Well hello again everyone, we are a third of the way through the year, where have those last four months gone? We had 13 books reviewed during April which is pretty good.

Ashleigh from The Book Muse has started reading Emily Rhoda’s Deltora Quest series for children aged 8-12, and has linked books 1-3. Book 1 The Forests of Silence  Ashleigh says “Each character has strengths and weaknesses that enable the plot to move forward, and it is the start of an epic adventure series that will have readers of all ages enthralled.”

Book 2 The Lake of Tears she says “This is a fun series, and filled with adventure, friendship and wonder. It is one that has been loved for over a decade, and will hopefully continue to be loved and read for many years to come, if my conversations with fellow readers are anything to go by, as well as the constant lack of it being out of the library when I was much younger. So I am experiencing it now for the first time, and the magic is having as big an impact on me as it would have done had I read it as a teenager or young adult. This is what makes a good book, in my opinion. One that can transcend age and time for all readers and that will engage on many levels and entertain many.” 

Book 3 The City of Rats “In the third part of this series, the quest Lief and his companions are on is getting more dangerous, yet still remains age appropriate for younger readers, and has lots of excitement and action to keep them engaged and enthralled throughout. As an adult reader, I certainly am, and each book gets better and there is a sense that there is an unravelling mystery happening throughout that will be revealed at the end of the series.”

Hopefully, she will have the last 3 in the series for us next month. I remember reading these a few years ago and enjoyed them, they are short stories, which are a good length for younger readers.

Dasha reviewed The Shining Wall by Melissa Ferguson a dystopian novel of which Dasha says “Closely tied to survival is health, and in this world of irreparable pollution and environmental destruction, toxic sun and chemical exposure, Ferguson does not shy from depicting defecation, infection, and disease. Though well-written and inventive, more introspection could have been invested into the question I suspect Ferguson wanted to explore in The Shining Wall – namely, what would it do to one’s psyche to live as a clone of an extinct species. Nevertheless, the book’s visceral, gritty environs will appeal to fans of Margaret Atwood’s MaddAddam trilogy and lovers of sci-fi classics such as Do Androids Dream of Electric Sheep?”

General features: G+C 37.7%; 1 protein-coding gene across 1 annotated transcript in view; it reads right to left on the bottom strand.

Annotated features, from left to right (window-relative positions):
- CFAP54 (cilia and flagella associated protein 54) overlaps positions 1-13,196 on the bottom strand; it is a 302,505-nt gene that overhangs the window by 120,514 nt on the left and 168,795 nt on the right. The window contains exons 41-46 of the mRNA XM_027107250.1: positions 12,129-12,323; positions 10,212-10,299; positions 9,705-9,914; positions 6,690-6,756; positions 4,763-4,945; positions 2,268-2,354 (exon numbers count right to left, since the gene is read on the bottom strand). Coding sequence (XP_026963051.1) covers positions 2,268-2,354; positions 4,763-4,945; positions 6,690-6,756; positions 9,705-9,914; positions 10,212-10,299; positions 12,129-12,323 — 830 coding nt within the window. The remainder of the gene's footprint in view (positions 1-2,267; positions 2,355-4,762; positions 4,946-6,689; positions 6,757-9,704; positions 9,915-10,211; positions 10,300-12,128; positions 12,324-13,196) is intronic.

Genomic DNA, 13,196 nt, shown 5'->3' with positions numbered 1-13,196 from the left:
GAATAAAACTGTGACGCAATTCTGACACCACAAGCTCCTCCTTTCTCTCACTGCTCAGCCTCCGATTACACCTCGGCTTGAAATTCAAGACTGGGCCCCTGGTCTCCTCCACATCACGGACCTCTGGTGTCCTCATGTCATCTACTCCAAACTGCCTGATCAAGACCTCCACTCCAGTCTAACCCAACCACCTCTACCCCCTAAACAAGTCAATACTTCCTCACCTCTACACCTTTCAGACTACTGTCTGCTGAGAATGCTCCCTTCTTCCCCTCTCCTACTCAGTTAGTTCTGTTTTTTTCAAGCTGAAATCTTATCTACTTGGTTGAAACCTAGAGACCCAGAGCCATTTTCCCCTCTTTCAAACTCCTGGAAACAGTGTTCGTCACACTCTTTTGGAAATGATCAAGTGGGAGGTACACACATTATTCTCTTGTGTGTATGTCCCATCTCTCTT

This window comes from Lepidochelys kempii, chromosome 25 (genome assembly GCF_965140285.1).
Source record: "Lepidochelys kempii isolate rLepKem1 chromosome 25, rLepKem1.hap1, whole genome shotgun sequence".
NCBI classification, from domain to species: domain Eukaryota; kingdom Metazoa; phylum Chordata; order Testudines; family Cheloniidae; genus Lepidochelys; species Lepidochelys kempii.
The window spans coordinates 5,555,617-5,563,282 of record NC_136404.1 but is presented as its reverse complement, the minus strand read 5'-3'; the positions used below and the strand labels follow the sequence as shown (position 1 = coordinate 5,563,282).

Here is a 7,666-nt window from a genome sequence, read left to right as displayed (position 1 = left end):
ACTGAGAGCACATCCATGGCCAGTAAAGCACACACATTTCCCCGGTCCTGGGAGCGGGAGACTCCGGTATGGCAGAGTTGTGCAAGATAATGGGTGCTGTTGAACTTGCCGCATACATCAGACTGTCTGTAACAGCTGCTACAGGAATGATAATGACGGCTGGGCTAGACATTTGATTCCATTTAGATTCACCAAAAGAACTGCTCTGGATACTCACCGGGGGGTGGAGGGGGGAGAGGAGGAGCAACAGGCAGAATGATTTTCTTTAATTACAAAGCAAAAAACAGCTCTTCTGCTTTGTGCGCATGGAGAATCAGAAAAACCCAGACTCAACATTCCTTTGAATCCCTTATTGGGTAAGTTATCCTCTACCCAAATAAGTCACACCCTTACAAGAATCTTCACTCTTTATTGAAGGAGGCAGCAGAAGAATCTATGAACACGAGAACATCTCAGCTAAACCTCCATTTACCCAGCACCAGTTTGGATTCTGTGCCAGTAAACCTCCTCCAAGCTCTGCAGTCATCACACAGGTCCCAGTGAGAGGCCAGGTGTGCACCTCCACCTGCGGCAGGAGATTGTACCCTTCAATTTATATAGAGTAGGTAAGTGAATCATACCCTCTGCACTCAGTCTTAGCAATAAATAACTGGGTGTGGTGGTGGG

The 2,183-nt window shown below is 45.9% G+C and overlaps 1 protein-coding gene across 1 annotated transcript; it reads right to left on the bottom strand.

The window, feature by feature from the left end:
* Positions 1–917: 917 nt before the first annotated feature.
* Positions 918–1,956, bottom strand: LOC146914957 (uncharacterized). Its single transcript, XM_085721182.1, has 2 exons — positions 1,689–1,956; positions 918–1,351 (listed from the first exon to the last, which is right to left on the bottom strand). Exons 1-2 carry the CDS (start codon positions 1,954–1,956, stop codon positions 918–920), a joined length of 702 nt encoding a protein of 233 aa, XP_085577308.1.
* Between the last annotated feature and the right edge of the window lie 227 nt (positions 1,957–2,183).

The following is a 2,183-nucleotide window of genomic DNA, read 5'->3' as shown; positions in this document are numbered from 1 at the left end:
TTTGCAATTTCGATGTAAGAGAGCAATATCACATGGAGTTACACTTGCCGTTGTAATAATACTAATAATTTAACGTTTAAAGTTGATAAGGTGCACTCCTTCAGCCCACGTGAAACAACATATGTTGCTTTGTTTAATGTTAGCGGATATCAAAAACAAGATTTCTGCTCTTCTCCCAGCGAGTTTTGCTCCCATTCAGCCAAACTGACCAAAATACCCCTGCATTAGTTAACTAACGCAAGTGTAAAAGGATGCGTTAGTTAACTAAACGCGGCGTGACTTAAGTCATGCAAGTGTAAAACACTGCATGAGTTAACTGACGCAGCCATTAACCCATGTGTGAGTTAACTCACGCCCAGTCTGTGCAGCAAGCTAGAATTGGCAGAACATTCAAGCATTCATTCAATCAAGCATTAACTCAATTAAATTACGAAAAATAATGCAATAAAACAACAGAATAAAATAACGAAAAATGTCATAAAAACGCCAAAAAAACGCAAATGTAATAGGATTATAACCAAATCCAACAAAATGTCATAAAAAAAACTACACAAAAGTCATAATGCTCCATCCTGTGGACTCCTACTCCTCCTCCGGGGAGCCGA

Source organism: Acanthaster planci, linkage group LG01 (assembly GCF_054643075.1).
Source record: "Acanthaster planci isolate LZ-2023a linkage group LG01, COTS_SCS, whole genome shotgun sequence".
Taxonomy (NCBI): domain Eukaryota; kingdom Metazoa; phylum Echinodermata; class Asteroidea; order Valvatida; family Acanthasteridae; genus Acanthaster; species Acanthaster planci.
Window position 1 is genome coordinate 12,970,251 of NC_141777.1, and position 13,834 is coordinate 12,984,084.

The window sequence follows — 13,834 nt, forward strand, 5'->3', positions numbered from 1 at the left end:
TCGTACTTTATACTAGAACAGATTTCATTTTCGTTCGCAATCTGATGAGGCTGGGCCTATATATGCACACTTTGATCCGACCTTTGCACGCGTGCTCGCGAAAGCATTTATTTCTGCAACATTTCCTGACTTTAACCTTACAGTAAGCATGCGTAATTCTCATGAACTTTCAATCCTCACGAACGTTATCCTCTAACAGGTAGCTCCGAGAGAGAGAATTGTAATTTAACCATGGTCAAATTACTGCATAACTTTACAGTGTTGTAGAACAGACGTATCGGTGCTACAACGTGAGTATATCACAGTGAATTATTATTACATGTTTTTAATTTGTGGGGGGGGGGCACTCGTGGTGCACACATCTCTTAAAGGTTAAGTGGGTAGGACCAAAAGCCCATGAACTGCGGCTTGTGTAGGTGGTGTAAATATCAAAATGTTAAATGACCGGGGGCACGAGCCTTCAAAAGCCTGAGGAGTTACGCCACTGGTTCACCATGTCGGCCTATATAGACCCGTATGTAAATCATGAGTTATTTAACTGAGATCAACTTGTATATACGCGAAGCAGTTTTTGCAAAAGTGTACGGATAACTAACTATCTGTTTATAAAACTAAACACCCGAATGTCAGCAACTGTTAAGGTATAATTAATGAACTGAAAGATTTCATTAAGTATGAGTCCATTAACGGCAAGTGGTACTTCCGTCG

I reviewed Shona Husk’s new Sci-fi/LGBT/Fantasy novel Severed, which I really enjoyed reading my review here, I cannot wait until book two is released, hopefully later this year. I found the world Shona Husk has imagined to be fresh and interesting.


Amanda at Mrs B’s Book Reviews read What The Woods Keep by Katya de Becerra and said What the Woods Keep is a mystical adventure of one young woman’s quest to unveil the secrets of her childhood home. A fantasy-based book that transcends the dark recesses of your mind, expect to be tested, as well as shocked by this debut novel from Katya de Becerra.”

Brenda reviewed Sympath by Carolyn Denman, book 3 in the Sentinels of Eden series, book 1 being Songlines which I currently have out of the library. She writes “Sympath is the 3rd in the Sentinels of Eden series by Aussie author Carolyn Denman, and it’s another gripping, fascinating addition to the series. The story of Lainie’s mother as a teen is an intriguing one; of Harry as a youth and Annie’s avoidance at bonding with her Guardian. The tension was ramped up by murder, lies and devious activities; my heart was in my throat numerous times and I found it hard to put down. I’m really looking forward to #4, Shamar, which releases in June 2019. Highly recommended.”

Elizabeth at Earl Grey Editing Services reviewed Tides of the Titans by Thoraiya Dyer book 3 in the Titans Forest series. She writes “Despite being the potential conclusion of the series, Tides of the Titans doesn’t wrap up into a neat ending. People continue to suffer and there are no happily-ever-afters, just new challenges. It is a segment of history and of people’s lives, not a fairy tale. All in all, Thoraiya Dyer has produced another nuanced and thoughtful story in Tides of the Titans.”


As always I will end with a children’s book reviewed by Ashleigh at The Book Muse Mermaid Holidays: The Talent Show by Delphine Davis and Adele K Thomas (illustrator). She says “This was a fun read that younger readers will enjoy reading with a family member, or by themselves for the first time as they explore friendship, and the ups and downs of having friends, ultimately showing that having fun is more important than winning. And that sometimes, doing things you’re unsure about can be as much fun as doing the things you are familiar with. The most important thing is to have fun with your friends – and this is a good message to send to kids of all ages and genders, to teach them to appreciate people.”


So, that’s it for this month, I hope May brings you some wonderful books to read, happy reading and happy linking your reviews to AWW


Claire Louisa x x